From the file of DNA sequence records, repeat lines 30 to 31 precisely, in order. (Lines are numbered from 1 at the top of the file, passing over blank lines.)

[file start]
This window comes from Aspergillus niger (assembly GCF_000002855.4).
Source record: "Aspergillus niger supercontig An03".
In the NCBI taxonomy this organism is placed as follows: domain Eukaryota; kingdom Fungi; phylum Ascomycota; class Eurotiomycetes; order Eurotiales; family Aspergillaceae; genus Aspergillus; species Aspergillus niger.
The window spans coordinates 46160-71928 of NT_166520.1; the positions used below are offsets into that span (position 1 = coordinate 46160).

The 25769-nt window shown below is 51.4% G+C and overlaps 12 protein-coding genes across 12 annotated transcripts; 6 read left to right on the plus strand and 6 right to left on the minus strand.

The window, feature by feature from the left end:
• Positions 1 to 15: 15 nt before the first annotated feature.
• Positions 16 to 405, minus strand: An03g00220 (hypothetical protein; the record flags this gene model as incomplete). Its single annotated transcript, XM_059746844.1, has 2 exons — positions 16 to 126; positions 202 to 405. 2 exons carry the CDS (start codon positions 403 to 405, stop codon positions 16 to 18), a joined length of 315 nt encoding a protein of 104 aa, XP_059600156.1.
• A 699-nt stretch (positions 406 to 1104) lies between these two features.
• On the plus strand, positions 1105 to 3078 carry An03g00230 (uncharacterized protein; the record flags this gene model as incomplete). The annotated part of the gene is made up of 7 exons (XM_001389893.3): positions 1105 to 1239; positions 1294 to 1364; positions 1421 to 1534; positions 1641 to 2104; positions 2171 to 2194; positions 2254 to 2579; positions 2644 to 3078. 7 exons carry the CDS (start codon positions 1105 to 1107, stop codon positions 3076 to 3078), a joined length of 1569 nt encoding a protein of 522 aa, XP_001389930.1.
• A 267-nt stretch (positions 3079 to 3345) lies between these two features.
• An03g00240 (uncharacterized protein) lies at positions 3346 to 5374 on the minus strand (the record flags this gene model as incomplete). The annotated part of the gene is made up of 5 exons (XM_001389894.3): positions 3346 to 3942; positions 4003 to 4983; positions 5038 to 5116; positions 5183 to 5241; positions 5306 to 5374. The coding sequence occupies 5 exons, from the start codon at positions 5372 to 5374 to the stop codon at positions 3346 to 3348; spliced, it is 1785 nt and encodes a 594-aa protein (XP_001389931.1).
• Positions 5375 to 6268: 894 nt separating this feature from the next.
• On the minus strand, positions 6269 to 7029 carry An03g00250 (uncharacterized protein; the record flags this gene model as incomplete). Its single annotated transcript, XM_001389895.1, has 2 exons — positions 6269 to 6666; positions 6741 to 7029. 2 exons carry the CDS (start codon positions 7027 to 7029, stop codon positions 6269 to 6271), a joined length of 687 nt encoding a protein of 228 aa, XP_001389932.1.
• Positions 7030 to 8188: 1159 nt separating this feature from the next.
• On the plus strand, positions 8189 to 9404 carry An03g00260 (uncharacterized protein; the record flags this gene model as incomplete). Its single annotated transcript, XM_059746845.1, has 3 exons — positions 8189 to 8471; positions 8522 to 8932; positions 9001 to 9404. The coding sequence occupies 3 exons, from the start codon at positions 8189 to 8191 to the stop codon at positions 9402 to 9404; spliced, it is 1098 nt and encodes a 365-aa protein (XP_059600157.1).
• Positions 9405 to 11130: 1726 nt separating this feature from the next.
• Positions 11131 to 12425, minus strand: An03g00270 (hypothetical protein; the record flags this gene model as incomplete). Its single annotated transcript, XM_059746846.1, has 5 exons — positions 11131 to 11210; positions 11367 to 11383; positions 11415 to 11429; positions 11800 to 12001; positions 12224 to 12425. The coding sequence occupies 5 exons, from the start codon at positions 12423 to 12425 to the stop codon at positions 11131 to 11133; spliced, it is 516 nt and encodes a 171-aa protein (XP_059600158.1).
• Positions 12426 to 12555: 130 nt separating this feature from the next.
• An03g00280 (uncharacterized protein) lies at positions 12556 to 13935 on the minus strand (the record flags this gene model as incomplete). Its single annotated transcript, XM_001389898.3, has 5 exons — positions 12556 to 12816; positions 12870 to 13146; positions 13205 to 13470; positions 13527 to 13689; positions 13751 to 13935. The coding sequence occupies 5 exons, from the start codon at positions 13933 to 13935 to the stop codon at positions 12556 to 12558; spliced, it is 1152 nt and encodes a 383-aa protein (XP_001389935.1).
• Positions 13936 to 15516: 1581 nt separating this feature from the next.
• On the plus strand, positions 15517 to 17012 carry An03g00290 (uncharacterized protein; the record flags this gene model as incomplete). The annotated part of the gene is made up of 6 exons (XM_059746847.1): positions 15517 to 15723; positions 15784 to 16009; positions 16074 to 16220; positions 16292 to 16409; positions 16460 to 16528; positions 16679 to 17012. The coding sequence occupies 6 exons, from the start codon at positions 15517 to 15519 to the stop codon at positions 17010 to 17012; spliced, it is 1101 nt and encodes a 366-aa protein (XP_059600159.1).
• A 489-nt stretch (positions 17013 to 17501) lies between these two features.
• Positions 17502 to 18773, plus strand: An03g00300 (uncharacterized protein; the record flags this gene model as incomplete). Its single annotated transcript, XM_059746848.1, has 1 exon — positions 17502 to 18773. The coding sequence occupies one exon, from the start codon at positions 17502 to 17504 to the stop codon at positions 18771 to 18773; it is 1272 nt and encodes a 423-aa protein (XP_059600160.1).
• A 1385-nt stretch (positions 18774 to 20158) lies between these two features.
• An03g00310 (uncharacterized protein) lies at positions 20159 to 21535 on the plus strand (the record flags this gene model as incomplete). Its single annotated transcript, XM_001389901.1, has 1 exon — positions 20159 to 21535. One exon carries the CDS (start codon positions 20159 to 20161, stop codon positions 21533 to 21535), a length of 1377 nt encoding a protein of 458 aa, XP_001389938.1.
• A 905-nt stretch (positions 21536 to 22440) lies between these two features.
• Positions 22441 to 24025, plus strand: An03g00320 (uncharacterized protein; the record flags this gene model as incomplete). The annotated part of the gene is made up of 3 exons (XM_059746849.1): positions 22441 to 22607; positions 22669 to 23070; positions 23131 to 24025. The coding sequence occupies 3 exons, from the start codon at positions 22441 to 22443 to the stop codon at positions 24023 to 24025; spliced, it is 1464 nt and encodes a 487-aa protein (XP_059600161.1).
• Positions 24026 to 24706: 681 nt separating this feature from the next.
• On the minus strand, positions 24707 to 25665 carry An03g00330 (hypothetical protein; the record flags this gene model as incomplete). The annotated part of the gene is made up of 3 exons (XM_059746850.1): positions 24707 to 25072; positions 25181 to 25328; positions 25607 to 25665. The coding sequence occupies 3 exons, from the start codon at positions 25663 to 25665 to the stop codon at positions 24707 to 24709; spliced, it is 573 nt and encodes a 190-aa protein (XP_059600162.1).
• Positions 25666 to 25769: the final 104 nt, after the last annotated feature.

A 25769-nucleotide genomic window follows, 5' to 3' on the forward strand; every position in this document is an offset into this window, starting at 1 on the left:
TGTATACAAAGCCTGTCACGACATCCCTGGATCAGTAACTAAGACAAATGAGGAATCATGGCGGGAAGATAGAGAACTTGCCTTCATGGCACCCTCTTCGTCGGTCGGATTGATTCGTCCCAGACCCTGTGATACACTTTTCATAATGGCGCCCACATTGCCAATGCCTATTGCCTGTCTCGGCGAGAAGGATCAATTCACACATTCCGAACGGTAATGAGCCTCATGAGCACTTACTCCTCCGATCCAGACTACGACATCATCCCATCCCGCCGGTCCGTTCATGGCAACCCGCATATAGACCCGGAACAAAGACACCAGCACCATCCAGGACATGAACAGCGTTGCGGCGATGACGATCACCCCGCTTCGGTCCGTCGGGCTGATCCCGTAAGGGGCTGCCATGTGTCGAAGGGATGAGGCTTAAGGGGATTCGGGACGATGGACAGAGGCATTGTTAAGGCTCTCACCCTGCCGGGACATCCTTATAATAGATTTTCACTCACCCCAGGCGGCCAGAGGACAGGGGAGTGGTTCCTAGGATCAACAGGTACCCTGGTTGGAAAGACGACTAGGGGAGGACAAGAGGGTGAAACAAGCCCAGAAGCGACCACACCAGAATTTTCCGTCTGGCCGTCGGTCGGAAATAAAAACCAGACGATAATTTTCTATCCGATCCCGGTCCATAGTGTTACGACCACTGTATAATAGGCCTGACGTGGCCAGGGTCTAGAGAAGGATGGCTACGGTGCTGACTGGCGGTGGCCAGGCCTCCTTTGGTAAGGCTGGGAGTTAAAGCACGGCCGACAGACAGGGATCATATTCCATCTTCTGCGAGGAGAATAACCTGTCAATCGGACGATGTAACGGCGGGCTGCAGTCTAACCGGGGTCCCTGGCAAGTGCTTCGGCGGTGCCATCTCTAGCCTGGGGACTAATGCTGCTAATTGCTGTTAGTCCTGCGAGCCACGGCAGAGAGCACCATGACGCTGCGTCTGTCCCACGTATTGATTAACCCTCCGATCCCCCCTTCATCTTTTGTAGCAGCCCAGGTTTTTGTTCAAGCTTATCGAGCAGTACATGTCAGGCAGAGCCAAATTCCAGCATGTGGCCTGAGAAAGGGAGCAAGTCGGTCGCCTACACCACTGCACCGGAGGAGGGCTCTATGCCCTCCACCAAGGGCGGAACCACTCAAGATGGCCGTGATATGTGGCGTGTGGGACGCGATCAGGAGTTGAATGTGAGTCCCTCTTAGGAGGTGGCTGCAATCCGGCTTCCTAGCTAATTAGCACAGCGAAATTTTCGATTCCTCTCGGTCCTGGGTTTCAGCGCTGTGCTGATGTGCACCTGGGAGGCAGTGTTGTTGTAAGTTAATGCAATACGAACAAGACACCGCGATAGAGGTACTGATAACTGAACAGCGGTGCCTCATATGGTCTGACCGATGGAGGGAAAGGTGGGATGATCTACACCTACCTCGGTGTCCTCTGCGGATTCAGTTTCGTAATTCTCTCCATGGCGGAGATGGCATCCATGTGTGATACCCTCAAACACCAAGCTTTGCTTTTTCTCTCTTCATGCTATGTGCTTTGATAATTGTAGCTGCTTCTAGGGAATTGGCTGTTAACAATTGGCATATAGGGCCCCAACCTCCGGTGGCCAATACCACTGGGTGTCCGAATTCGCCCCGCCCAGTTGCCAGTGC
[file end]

• On the minus strand, positions 24707 to 25665 carry An03g00330 (hypothetical protein; the record flags this gene model as incomplete). The annotated part of the gene is made up of 3 exons (XM_059746850.1): positions 24707 to 25072; positions 25181 to 25328; positions 25607 to 25665. The coding sequence occupies 3 exons, from the start codon at positions 25663 to 25665 to the stop codon at positions 24707 to 24709; spliced, it is 573 nt and encodes a 190-aa protein (XP_059600162.1).
• Positions 25666 to 25769: the final 104 nt, after the last annotated feature.